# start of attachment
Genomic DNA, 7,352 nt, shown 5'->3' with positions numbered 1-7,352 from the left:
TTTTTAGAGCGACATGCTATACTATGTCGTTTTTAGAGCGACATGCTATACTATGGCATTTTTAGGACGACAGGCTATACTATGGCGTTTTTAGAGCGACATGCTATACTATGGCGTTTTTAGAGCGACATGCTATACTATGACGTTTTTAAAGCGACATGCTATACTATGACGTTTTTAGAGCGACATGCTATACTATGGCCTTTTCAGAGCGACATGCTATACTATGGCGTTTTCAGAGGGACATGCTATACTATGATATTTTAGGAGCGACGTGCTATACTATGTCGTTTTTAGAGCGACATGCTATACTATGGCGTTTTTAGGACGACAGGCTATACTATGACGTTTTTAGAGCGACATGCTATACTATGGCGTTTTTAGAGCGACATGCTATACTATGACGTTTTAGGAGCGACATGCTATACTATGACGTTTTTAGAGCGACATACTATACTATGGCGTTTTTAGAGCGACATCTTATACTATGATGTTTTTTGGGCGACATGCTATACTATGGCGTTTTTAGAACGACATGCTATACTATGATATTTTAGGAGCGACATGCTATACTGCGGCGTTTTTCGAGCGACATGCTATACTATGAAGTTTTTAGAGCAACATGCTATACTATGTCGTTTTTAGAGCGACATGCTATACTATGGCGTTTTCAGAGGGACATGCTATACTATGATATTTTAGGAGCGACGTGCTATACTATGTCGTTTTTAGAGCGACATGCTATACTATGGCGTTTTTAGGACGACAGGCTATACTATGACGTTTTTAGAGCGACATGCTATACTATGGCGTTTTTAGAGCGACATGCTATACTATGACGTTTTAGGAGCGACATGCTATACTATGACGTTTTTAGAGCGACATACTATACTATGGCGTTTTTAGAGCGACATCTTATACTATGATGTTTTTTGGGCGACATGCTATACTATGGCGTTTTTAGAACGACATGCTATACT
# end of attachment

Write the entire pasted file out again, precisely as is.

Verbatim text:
Genomic DNA, 7,352 nt, shown 5'->3' with positions numbered 1-7,352 from the left:
TTTTTAGAGCGACATGCTATACTATGTCGTTTTTAGAGCGACATGCTATACTATGGCATTTTTAGGACGACAGGCTATACTATGGCGTTTTTAGAGCGACATGCTATACTATGGCGTTTTTAGAGCGACATGCTATACTATGACGTTTTTAAAGCGACATGCTATACTATGACGTTTTTAGAGCGACATGCTATACTATGGCCTTTTCAGAGCGACATGCTATACTATGGCGTTTTCAGAGGGACATGCTATACTATGATATTTTAGGAGCGACGTGCTATACTATGTCGTTTTTAGAGCGACATGCTATACTATGGCGTTTTTAGGACGACAGGCTATACTATGACGTTTTTAGAGCGACATGCTATACTATGGCGTTTTTAGAGCGACATGCTATACTATGACGTTTTAGGAGCGACATGCTATACTATGACGTTTTTAGAGCGACATACTATACTATGGCGTTTTTAGAGCGACATCTTATACTATGATGTTTTTTGGGCGACATGCTATACTATGGCGTTTTTAGAACGACATGCTATACTATGATATTTTAGGAGCGACATGCTATACTGCGGCGTTTTTCGAGCGACATGCTATACTATGAAGTTTTTAGAGCAACATGCTATACTATGTCGTTTTTAGAGCGACATGCTATACTATGGCGTTTTCAGAGGGACATGCTATACTATGATATTTTAGGAGCGACGTGCTATACTATGTCGTTTTTAGAGCGACATGCTATACTATGGCGTTTTTAGGACGACAGGCTATACTATGACGTTTTTAGAGCGACATGCTATACTATGGCGTTTTTAGAGCGACATGCTATACTATGACGTTTTAGGAGCGACATGCTATACTATGACGTTTTTAGAGCGACATACTATACTATGGCGTTTTTAGAGCGACATCTTATACTATGATGTTTTTTGGGCGACATGCTATACTATGGCGTTTTTAGAACGACATGCTATACT